A mild alternative to spring onions, chives can be added to sandwiches and salads. Leave a few of the flowers for the bees. To grow, sow seeds outdoors in spring and thin to 15cm apart. Chives are perennials that eventually form good-sized clumps. They grow well in sun or light shade and in pots but must be kept moist. The more you snip them, the more leaves they produce.
How to grow coriander
Use in salads and as a garnish. The seeds have a tangy orange taste – roast to bring out their curry flavour. To grow, give this half-hardy annual well-drained, fertile soil in a sunny spot. For cut-and-come-again salad leaves, sow seeds every four weeks between March and September. Thin out to 30cm apart if you want the plants to flower and set seed (leave them on the plants to ripen).
Use your coriander in our recipes here
How to grow parsley
Available in curly- and flat-leaved forms (the latter has a stronger flavour). Both are biennials but are usually grown as annuals. To grown, sow indoors in early spring and plant after the last frost into rich, moisture-retentive soil in light shade. Plant seedlings in a 25cm pot and keep well watered. Also ideal on kitchen windowsills. Pick leaves nearly all year round.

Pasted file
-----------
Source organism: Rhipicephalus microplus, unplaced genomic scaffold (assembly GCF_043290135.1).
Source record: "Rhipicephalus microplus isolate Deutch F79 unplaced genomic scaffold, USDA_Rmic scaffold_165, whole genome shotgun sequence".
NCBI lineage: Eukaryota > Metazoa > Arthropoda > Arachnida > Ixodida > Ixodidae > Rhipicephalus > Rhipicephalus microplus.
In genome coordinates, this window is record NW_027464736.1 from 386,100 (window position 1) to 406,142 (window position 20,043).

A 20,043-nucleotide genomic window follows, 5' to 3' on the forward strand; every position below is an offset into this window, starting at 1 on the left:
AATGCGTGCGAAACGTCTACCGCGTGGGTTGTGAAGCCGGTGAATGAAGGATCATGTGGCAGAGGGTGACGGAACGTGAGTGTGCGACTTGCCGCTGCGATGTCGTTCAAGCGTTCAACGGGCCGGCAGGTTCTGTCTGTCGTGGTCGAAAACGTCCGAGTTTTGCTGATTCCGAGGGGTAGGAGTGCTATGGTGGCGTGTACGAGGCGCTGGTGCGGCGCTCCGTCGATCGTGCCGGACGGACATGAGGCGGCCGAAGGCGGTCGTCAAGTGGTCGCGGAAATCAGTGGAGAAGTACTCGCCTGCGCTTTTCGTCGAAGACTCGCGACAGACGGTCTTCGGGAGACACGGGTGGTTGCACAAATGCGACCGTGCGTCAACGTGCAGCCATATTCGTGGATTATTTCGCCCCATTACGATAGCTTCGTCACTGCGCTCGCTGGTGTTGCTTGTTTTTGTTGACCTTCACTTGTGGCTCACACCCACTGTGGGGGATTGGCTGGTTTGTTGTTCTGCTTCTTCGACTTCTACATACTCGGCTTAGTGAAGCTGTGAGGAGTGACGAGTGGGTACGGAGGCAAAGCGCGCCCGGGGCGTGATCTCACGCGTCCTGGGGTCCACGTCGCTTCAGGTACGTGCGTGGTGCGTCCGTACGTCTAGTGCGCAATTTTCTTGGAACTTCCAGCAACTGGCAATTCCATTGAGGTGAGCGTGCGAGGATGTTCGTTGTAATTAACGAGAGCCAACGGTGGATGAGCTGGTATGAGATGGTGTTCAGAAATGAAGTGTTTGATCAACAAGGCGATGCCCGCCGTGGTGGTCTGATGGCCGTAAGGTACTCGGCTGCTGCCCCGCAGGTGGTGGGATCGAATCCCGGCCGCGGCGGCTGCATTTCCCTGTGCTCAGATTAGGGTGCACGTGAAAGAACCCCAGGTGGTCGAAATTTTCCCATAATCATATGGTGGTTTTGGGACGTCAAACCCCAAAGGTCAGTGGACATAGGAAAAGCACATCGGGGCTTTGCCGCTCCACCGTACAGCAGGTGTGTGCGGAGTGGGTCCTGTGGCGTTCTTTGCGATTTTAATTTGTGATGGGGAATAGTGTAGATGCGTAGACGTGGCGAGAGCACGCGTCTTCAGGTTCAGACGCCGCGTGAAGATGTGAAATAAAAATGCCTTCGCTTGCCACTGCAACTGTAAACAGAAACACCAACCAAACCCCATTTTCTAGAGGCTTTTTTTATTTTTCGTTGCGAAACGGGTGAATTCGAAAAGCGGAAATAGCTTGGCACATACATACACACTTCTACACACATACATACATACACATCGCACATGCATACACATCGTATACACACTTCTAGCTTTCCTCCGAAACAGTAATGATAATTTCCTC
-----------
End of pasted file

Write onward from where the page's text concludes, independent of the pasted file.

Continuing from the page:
Use your parsley in our recipes here
How to grow dill
This tall aniseed-flavoured annual needs sun and fertile soil to grow. Sow the seeds outdoors in spring and keep plants well watered. If growing for its leaves, thin plants to 15cm apart and remove flowers. To harvest seeds, thin plants to 23cm and leave the flowers to set seed and ripen on the plant. Stems are fragile, so grow in a sheltered spot and support by staking.
Use your dill in our recipes here
How to grow oregano
This sweet-smelling hardy perennial grows well in containers and its flowers enhance borders. To grow, buy young plants or sow seeds indoors during spring, waiting until after the last frost to plant them out into free-draining, fertile soil. Full sun will bring out its peppery flavour. Plant in a gravel garden or in containers.
Use your oregano in our recipes here
Check out our hot smoked salmon recipe to make with your homegrown produce
Bumper packs of the May issue of BBC Gardeners’ World magazine (including six packs of salad and flower seeds) are on sale now for £6.99. Order here for free home delivery.